US governor denies parole for Turkish diplomat’s killer
California Governor Gavin Newsom has denied a parole request by Hampig Sassounian, an Armenian who assassinated a Turkish diplomat in Los Angeles in 1982.
The announcement came on May 25 with Newsom reversing the Board of Parole Hearings' decision which found Sassounian suitable for parole.
"After reviewing and considering the evidence in the record, I believe that Mr. Sassounian must do additional work before he can be safely released. Accordingly, I find that he still poses an unreasonable danger to society if released and I reverse the Board’s decision to parole Mr. Sassounian," the governor concluded.
On Jan. 28, 1982, Kemal Arıkan was shot to death 14 times by Sassounian and his accomplice, Krikor Saliba. Saliba escaped justice, but Sassounian was arrested and in 1984 was sentenced to life in prison.
The Turkish American National Steering Committee (TASC) and American Turkish Association of Southern California (ATASC) on May 26 welcomed the governor's decision to reject Sassounian’s parole.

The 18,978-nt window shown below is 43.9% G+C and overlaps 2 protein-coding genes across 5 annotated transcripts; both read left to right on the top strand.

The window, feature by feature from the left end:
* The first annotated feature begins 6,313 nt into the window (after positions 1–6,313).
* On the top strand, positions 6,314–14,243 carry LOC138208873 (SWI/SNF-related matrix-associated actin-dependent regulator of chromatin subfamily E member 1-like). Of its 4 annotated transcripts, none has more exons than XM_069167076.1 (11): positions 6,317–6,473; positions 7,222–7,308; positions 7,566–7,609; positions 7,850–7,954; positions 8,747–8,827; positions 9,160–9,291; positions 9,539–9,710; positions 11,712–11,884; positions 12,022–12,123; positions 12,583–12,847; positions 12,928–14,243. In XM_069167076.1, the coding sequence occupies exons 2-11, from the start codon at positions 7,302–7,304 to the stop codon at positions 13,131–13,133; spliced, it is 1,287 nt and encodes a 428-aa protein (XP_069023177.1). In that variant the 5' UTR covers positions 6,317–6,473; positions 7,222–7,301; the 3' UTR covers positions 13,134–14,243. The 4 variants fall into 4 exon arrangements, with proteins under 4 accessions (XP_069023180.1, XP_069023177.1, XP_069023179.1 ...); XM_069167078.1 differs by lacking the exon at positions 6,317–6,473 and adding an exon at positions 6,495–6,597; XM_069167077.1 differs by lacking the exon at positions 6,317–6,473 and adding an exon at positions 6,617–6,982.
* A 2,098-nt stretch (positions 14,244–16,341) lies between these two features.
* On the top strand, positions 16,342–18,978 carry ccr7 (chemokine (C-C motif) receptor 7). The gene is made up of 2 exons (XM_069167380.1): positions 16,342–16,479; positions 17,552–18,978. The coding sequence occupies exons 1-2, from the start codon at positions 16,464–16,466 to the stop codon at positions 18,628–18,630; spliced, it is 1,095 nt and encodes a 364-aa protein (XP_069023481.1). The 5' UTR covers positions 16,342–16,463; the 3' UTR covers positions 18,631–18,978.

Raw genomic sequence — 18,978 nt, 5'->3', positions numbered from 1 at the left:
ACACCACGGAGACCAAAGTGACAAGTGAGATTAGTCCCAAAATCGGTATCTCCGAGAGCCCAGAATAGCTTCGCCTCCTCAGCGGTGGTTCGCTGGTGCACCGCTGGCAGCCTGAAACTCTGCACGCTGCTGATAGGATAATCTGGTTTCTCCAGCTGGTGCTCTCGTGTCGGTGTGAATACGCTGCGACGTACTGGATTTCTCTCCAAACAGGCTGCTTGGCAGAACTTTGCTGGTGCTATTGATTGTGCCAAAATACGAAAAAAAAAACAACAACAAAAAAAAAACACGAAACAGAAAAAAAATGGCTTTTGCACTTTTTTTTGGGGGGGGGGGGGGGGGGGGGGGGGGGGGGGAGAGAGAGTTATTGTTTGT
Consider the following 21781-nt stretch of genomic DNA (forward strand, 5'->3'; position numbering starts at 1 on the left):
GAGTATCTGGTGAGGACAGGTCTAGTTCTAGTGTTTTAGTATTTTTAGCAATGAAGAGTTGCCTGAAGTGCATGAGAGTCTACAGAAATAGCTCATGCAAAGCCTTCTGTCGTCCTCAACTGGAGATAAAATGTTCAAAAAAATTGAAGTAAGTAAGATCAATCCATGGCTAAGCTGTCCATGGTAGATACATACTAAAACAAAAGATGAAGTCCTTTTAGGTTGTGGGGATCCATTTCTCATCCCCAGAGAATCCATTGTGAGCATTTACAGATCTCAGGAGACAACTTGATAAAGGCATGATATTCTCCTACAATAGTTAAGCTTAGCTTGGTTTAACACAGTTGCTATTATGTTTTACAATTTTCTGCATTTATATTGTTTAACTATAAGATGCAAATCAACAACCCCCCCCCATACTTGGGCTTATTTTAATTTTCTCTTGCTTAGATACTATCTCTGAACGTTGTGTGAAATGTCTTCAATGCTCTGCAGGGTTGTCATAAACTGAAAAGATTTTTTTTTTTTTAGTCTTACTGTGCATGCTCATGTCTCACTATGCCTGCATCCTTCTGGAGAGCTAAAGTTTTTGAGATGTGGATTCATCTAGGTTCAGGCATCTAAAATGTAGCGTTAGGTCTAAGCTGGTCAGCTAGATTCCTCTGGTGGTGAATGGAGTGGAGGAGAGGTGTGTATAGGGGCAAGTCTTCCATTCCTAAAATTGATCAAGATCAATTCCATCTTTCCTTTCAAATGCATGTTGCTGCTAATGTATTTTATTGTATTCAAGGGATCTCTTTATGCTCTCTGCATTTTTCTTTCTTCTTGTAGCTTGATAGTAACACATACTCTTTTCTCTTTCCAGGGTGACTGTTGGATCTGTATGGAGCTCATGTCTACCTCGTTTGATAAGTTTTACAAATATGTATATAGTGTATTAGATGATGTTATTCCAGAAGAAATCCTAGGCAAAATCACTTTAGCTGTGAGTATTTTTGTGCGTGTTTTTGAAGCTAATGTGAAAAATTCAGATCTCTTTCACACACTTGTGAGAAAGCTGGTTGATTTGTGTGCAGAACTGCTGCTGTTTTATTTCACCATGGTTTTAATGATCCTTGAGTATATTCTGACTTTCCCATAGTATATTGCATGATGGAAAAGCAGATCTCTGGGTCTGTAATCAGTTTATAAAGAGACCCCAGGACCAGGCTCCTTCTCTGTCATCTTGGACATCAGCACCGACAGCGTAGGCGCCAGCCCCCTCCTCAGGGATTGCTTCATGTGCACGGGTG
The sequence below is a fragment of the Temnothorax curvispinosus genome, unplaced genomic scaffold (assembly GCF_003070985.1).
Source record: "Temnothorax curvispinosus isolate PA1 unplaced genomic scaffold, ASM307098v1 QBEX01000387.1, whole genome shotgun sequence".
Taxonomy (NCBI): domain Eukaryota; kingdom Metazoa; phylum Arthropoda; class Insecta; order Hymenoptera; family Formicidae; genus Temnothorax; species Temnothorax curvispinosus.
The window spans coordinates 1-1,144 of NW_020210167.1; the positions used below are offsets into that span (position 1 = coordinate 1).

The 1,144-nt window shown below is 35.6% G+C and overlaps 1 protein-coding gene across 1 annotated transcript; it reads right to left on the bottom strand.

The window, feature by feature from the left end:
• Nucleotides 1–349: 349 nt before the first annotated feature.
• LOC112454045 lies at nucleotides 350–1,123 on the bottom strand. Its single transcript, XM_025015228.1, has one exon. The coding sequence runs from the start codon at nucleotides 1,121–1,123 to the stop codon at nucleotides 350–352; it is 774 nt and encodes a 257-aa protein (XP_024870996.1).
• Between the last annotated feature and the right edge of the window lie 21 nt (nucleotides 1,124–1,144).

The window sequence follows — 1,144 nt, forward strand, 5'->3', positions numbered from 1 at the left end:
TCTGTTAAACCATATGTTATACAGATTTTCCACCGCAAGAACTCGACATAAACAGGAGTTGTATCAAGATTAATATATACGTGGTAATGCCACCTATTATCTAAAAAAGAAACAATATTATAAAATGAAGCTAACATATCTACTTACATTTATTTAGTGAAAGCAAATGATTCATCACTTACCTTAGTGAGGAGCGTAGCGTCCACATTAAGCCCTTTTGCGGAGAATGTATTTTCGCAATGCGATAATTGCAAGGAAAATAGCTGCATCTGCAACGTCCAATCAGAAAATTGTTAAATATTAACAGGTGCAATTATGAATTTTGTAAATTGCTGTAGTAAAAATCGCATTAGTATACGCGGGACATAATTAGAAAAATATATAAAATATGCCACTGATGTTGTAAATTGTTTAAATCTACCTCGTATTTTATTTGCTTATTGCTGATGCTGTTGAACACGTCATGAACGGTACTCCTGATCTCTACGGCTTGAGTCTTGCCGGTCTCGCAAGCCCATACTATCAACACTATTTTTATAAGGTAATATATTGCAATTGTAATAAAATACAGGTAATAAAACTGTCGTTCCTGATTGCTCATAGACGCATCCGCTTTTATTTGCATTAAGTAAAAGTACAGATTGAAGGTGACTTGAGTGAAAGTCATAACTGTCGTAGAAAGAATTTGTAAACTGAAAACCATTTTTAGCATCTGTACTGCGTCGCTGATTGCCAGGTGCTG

TASC and ATASC thanked Newsom and said they are leading a national and international coalition to make sure Sassounian serves his life sentence.
Attacks by Armenian terrorists have claimed the lives of more than 40 Turkish diplomats since the 1970s, including four in America.
The assassinations took place in the U.S., Austria, France, Italy, Spain, Lebanon, Greece, Switzerland, the Netherlands, Canada, Portugal, Iran and the U.K.
Turkey hails decision
Turkey on May 27 welcomed the governor’s decision. “Turkey has welcomed this decision that shows once again that terrorism, which is the utmost point of hate speech and extremism in the world, will not go unpunished,” the Foreign Ministry said in a written statement.